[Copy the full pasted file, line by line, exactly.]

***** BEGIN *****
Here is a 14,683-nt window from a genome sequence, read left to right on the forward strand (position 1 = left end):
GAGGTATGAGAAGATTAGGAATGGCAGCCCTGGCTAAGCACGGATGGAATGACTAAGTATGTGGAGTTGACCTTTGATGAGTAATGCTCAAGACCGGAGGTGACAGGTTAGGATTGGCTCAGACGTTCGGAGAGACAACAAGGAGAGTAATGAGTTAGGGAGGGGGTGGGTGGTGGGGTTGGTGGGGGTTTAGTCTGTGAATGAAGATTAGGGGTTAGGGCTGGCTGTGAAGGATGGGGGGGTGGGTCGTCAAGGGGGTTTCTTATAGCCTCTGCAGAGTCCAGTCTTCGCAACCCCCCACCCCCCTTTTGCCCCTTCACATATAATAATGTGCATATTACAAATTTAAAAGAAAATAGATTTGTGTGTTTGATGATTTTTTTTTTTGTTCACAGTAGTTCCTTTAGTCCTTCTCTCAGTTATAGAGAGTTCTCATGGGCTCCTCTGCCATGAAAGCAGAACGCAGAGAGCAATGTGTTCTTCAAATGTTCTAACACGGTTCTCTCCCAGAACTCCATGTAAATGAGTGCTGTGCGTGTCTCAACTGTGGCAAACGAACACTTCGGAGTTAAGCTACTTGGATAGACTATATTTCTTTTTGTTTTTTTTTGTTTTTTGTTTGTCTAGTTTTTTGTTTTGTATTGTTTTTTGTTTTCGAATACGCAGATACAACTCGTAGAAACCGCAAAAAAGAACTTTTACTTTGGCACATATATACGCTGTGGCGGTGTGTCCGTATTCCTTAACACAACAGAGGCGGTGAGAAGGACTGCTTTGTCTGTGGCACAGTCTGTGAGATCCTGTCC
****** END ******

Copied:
Here is a 14,683-nt window from a genome sequence, read left to right on the forward strand (position 1 = left end):
GAGGTATGAGAAGATTAGGAATGGCAGCCCTGGCTAAGCACGGATGGAATGACTAAGTATGTGGAGTTGACCTTTGATGAGTAATGCTCAAGACCGGAGGTGACAGGTTAGGATTGGCTCAGACGTTCGGAGAGACAACAAGGAGAGTAATGAGTTAGGGAGGGGGTGGGTGGTGGGGTTGGTGGGGGTTTAGTCTGTGAATGAAGATTAGGGGTTAGGGCTGGCTGTGAAGGATGGGGGGGTGGGTCGTCAAGGGGGTTTCTTATAGCCTCTGCAGAGTCCAGTCTTCGCAACCCCCCACCCCCCTTTTGCCCCTTCACATATAATAATGTGCATATTACAAATTTAAAAGAAAATAGATTTGTGTGTTTGATGATTTTTTTTTTTGTTCACAGTAGTTCCTTTAGTCCTTCTCTCAGTTATAGAGAGTTCTCATGGGCTCCTCTGCCATGAAAGCAGAACGCAGAGAGCAATGTGTTCTTCAAATGTTCTAACACGGTTCTCTCCCAGAACTCCATGTAAATGAGTGCTGTGCGTGTCTCAACTGTGGCAAACGAACACTTCGGAGTTAAGCTACTTGGATAGACTATATTTCTTTTTGTTTTTTTTTGTTTTTTGTTTGTCTAGTTTTTTGTTTTGTATTGTTTTTTGTTTTCGAATACGCAGATACAACTCGTAGAAACCGCAAAAAAGAACTTTTACTTTGGCACATATATACGCTGTGGCGGTGTGTCCGTATTCCTTAACACAACAGAGGCGGTGAGAAGGACTGCTTTGTCTGTGGCACAGTCTGTGAGATCCTGTCC